attorney, agent put in place of another to manage particular affairs of the principal. An attorney in fact is an agent who conducts business under authority that is controlled and limited by a written document called a letter, or power, of attorney granted by the principal. An attorney at law is an officer of a court of law authorized to represent the person employing him (the client) in legal proceedings. England retains the distinction between the attorney as agent, the solicitor, who deals directly with the client but does not act as an advocate in court, and the attorney as pleader, the barrister (called advocate in Scotland), who presents the case in court. Most senior and distinguished barristers are designated King's (Queen's) counsel. The distinction between agent and pleader also exists in Europe. In the United States, a similar distinction was formerly made in some states between a counselor at law, who argued the case in court, and an attorney, who prepared the case but did not argue it; but that distinction has now generally disappeared. Today an attorney at law is authorized to exercise all the functions of a practicing lawyer. The growth of large business corporations, beginning in the 19th cent., has brought into existence a large group of attorneys who rarely or never act as trial lawyers yet are among the most influential members of the profession. They work directly for corporations or are members of large law firms and specialize in areas of commercial law. All of them must, however, like the ordinary attorney, be admitted to the bar. The term attorney is also used for county, state, and federal prosecuting officers, as county attorney, district attorney, and attorney general (see Justice, United States Department of).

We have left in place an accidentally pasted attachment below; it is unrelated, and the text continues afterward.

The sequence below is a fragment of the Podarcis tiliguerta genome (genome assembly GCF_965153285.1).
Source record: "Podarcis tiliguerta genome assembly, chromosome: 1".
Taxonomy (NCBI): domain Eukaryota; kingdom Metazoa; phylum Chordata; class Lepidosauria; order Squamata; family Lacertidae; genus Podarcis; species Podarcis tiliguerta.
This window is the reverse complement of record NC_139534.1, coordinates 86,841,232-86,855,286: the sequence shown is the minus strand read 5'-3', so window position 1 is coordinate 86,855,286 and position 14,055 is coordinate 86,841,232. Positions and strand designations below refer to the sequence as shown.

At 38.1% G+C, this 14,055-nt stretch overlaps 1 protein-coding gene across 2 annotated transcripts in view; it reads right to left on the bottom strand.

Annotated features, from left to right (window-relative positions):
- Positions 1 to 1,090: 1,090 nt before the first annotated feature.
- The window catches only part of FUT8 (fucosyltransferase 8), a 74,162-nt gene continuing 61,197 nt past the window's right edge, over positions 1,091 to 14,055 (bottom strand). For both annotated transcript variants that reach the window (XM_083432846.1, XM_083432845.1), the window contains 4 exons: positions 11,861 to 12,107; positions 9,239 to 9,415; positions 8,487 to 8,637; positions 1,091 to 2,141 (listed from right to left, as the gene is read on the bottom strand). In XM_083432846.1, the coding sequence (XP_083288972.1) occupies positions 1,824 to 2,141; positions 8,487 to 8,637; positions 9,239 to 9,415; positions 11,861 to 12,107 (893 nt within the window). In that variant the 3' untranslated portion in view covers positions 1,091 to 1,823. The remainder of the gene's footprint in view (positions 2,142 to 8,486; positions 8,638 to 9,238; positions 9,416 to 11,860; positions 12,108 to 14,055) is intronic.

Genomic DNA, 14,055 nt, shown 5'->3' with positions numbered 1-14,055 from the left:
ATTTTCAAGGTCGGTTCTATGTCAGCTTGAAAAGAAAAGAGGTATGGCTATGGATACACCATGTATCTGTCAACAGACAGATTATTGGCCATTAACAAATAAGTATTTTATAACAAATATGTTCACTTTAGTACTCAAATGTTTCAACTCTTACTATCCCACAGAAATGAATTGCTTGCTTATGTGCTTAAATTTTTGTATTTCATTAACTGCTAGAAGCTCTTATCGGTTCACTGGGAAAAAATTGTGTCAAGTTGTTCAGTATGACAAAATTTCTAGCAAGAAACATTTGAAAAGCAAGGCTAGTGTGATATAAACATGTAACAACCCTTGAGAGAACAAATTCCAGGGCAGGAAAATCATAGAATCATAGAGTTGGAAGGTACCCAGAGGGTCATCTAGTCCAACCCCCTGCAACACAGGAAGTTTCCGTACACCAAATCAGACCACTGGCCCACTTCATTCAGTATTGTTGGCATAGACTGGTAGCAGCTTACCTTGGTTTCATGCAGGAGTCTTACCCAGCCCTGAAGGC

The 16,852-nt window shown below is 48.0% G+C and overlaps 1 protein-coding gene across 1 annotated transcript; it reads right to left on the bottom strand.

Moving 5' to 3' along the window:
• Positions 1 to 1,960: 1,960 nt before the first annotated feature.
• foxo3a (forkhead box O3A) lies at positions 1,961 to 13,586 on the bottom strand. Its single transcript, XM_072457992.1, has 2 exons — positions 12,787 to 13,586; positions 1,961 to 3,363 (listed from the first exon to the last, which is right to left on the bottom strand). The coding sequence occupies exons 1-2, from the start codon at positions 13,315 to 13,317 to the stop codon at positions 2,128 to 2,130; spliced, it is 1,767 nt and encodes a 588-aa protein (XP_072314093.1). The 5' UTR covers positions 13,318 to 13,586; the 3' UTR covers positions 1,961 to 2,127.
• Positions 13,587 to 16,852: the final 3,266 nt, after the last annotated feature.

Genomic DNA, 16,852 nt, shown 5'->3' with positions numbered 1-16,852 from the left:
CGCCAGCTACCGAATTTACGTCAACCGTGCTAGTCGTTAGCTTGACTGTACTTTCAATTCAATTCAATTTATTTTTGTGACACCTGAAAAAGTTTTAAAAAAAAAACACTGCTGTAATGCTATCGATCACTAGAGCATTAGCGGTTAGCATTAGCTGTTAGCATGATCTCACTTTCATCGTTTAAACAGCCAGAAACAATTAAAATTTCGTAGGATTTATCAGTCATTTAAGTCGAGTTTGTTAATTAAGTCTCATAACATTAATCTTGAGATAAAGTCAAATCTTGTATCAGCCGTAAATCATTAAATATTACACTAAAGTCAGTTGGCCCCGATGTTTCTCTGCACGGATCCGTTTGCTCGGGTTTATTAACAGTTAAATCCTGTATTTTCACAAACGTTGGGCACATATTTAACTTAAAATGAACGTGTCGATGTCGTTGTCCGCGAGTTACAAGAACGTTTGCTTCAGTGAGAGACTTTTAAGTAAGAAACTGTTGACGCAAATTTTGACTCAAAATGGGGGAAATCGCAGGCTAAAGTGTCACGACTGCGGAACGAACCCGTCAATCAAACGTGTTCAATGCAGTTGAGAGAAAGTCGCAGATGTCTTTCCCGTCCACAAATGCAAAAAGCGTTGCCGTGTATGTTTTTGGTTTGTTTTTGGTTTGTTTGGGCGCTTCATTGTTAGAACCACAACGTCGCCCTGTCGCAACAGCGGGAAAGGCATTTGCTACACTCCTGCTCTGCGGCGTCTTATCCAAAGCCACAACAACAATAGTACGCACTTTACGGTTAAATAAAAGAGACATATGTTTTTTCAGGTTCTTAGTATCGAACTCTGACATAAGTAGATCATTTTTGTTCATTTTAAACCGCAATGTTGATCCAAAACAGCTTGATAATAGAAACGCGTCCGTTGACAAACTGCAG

See M. Mayer, Lawyers (1967); K. L. Hall, ed., The Legal Profession (1987).

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"attorney." The Columbia Encyclopedia, 6th ed.. 2016. Encyclopedia.com. 31 May. 2016 <http://www.encyclopedia.com>.